Clarksburg Officials Continue to Dig Into Finance ErrorsBy Tammy Daniels
05:28PM / Thursday, March 06, 2014
Highway Foreman Kyle Hurlbut confers with town officials about the need for a new truck and the leaking roof in the town garage.
CLARKSBURG, Mass. — Town officials are expected to meet with its finance personnel on Friday evening at 6 in another effort to clarify a $113,000 variance in the town accounts.
A journal entry wiping out the $113,000 has to be done before the town can submit its Schedule A for free cash, which should have been done in October. Finance Committee members have been reluctant to ignore the variance but need free cash from fiscal 2013 settled before determining a budget for fiscal 2015.
"There is a a lot of money in overlay that's ready to be released to us, but it can't be until we solve this," said Finance Committee member Lori-Anne Aubin at Tuesday's joint meeting between the Selectmen and Finance Committee.
Aubin said she has been in contact with the town's auditor, Thomas Scanlon, and had spent time with Treasurer/Tax Collector Melissa McGovern review figures. What caught her eye was a number of entries for the purchase of a highway truck in 2012, which happened to be about the same number as the variance: $113,000.
Town Accountant Christa Marsh, who attended Tuesday's meeting, confirmed there had been errors in how to account for the truck's purchase, resulting in changes in the record.
"I can't help but feel there's an entry there that's wrong," Aubin said. "It may not be the problem but it's really glaring."
Committee member Rebecca Buck, however, thought the real issue was the $80,000 variance that appeared on July 1, 2013, when the books should have been zeroed. The $80,000, plus around $30,000 from fiscal 2012, appear to make up the variance, but she and the others hoped the truck could be the problem.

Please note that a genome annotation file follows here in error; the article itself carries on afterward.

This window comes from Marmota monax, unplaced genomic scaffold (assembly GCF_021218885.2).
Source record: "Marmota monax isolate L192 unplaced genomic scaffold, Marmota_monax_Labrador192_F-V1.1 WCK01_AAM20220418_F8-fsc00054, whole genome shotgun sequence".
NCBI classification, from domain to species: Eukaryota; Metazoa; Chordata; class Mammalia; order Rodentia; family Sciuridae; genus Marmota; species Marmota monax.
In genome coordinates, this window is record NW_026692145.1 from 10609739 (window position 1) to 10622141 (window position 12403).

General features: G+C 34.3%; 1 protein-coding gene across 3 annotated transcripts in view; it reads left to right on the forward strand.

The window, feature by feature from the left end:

That was dashed when Marsh printed out a record of fund balances — that didn't match the record printed the day before by McGovern.
"I'm looking at we've got a $113,000 that's there and now $113,000 that's not there," said an exasperated Aubin, who added McGovern had been digging through records trying to find the error. "She has busted her butt trying to solve this variance."
Chairman Mark Denault said he found it difficult to believe the software was providing two different versions, but it was possible and needed to be looked into. The group also wondered if numbers could be changed and felt they weren't getting all the information they needed.
"I think it's important for the treasurer and the accountant to be in the same room," said Denault, suggesting another joint meeting as soon as possible. "I have a hard time believing the system is not running the same thing."
Officials have been focused on ensuring recording mistakes made in the past don't reoccur; much of that has been resolved through new software and training with the software maker and consultation with the auditor. The fact the $113,000 variance has not changed reflects the progress made.
However, Denault suggested that the Selectmen follow up on the police investigation into the errors and call in the attorney general if they are not satisfied with the answers. The Selectmen approved an audit at the last joint meeting.
"If there's something going on we have stop it or it will happen next year," said Selectmen Chairwoman Lily Kuzia.
Meanwhile, officials are grappling with another difficult budget while trying to maintain operations. They had no good news for Highway Foreman Kyle Hurlbut, who submitted a short list of critical needs that includes getting a new one-ton truck.
"This budget is in negative right now, and if the budget is level-funded we would not have the money," Denault told him.
Hurlbut said the highway department also needs repairs to the roof at the town garage, Internet access at the town garage and funding in the roads account.
Instead, he ended up a truck short. His case for how bad the condition of the current one-ton is prompted the Selectmen to park the vehicle. They told him to look into renting one if needed for the short-term but couldn't guarantee how he would get a new one.
Aubin said the town is sitting on $1.4 million, and why couldn't that be used?
"We know what our budget year is looking at, we know we can't put it in the budget, but why can't we use cash to buy a truck?" she asked.
Marsh said much of the money is in accounts that have specific usage, such as cemetery accounts or the school stabilization fund. There is, however, a pool of funds that might be able tapped; there was also a possibility of putting ice and snow deficit separate from the budget, freeing up $50,000. The group decided to look into both possibilities.
Denault said there also could be room in the budget, as the committee looks into it further.
"I think there are things that don't need to be in there and when we have a final, we'll meet again," he said. "I think you've warranted what you ask for."